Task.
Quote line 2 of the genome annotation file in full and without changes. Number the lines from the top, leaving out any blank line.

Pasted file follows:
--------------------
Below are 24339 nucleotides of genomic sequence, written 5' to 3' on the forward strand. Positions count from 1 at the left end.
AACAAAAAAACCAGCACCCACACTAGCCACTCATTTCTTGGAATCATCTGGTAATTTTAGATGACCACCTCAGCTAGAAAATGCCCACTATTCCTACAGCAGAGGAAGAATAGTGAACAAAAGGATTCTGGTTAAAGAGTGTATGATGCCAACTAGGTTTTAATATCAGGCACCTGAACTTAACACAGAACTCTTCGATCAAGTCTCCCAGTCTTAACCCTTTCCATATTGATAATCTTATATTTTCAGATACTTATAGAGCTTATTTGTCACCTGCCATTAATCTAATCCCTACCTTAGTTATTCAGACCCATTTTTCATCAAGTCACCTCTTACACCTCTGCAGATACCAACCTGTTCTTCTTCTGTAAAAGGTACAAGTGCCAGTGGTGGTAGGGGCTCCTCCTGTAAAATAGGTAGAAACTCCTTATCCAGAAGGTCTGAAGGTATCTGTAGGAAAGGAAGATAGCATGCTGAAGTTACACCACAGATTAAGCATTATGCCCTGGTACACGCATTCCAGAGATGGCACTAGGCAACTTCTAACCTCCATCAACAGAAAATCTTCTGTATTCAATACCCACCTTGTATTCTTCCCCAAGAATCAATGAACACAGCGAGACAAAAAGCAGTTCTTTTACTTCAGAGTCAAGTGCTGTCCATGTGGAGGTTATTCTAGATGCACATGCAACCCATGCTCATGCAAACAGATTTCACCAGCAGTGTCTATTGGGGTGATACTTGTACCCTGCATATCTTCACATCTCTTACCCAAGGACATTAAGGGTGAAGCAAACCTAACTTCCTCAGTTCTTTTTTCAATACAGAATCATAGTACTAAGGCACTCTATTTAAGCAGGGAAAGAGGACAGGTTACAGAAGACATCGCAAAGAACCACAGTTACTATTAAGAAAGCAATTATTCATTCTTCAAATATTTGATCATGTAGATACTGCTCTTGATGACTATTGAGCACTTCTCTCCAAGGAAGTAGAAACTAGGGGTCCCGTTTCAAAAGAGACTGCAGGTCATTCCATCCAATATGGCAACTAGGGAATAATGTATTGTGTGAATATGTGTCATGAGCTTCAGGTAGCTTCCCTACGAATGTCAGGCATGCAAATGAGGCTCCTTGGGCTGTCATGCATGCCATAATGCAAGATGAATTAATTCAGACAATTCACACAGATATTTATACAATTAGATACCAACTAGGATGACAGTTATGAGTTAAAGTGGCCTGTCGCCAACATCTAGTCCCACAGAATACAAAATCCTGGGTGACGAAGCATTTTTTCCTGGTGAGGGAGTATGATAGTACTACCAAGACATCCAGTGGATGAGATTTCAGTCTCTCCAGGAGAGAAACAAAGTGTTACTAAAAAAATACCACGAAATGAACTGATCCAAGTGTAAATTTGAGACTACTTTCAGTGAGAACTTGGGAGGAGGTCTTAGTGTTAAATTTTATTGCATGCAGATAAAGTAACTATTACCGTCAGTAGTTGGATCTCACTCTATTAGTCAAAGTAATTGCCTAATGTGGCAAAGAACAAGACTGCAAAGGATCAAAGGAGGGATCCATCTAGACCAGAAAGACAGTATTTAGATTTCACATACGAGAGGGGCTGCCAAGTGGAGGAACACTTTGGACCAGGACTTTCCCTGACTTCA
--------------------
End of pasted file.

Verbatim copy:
AACAAAAAAACCAGCACCCACACTAGCCACTCATTTCTTGGAATCATCTGGTAATTTTAGATGACCACCTCAGCTAGAAAATGCCCACTATTCCTACAGCAGAGGAAGAATAGTGAACAAAAGGATTCTGGTTAAAGAGTGTATGATGCCAACTAGGTTTTAATATCAGGCACCTGAACTTAACACAGAACTCTTCGATCAAGTCTCCCAGTCTTAACCCTTTCCATATTGATAATCTTATATTTTCAGATACTTATAGAGCTTATTTGTCACCTGCCATTAATCTAATCCCTACCTTAGTTATTCAGACCCATTTTTCATCAAGTCACCTCTTACACCTCTGCAGATACCAACCTGTTCTTCTTCTGTAAAAGGTACAAGTGCCAGTGGTGGTAGGGGCTCCTCCTGTAAAATAGGTAGAAACTCCTTATCCAGAAGGTCTGAAGGTATCTGTAGGAAAGGAAGATAGCATGCTGAAGTTACACCACAGATTAAGCATTATGCCCTGGTACACGCATTCCAGAGATGGCACTAGGCAACTTCTAACCTCCATCAACAGAAAATCTTCTGTATTCAATACCCACCTTGTATTCTTCCCCAAGAATCAATGAACACAGCGAGACAAAAAGCAGTTCTTTTACTTCAGAGTCAAGTGCTGTCCATGTGGAGGTTATTCTAGATGCACATGCAACCCATGCTCATGCAAACAGATTTCACCAGCAGTGTCTATTGGGGTGATACTTGTACCCTGCATATCTTCACATCTCTTACCCAAGGACATTAAGGGTGAAGCAAACCTAACTTCCTCAGTTCTTTTTTCAATACAGAATCATAGTACTAAGGCACTCTATTTAAGCAGGGAAAGAGGACAGGTTACAGAAGACATCGCAAAGAACCACAGTTACTATTAAGAAAGCAATTATTCATTCTTCAAATATTTGATCATGTAGATACTGCTCTTGATGACTATTGAGCACTTCTCTCCAAGGAAGTAGAAACTAGGGGTCCCGTTTCAAAAGAGACTGCAGGTCATTCCATCCAATATGGCAACTAGGGAATAATGTATTGTGTGAATATGTGTCATGAGCTTCAGGTAGCTTCCCTACGAATGTCAGGCATGCAAATGAGGCTCCTTGGGCTGTCATGCATGCCATAATGCAAGATGAATTAATTCAGACAATTCACACAGATATTTATACAATTAGATACCAACTAGGATGACAGTTATGAGTTAAAGTGGCCTGTCGCCAACATCTAGTCCCACAGAATACAAAATCCTGGGTGACGAAGCATTTTTTCCTGGTGAGGGAGTATGATAGTACTACCAAGACATCCAGTGGATGAGATTTCAGTCTCTCCAGGAGAGAAACAAAGTGTTACTAAAAAAATACCACGAAATGAACTGATCCAAGTGTAAATTTGAGACTACTTTCAGTGAGAACTTGGGAGGAGGTCTTAGTGTTAAATTTTATTGCATGCAGATAAAGTAACTATTACCGTCAGTAGTTGGATCTCACTCTATTAGTCAAAGTAATTGCCTAATGTGGCAAAGAACAAGACTGCAAAGGATCAAAGGAGGGATCCATCTAGACCAGAAAGACAGTATTTAGATTTCACATACGAGAGGGGCTGCCAAGTGGAGGAACACTTTGGACCAGGACTTTCCCTGACTTCA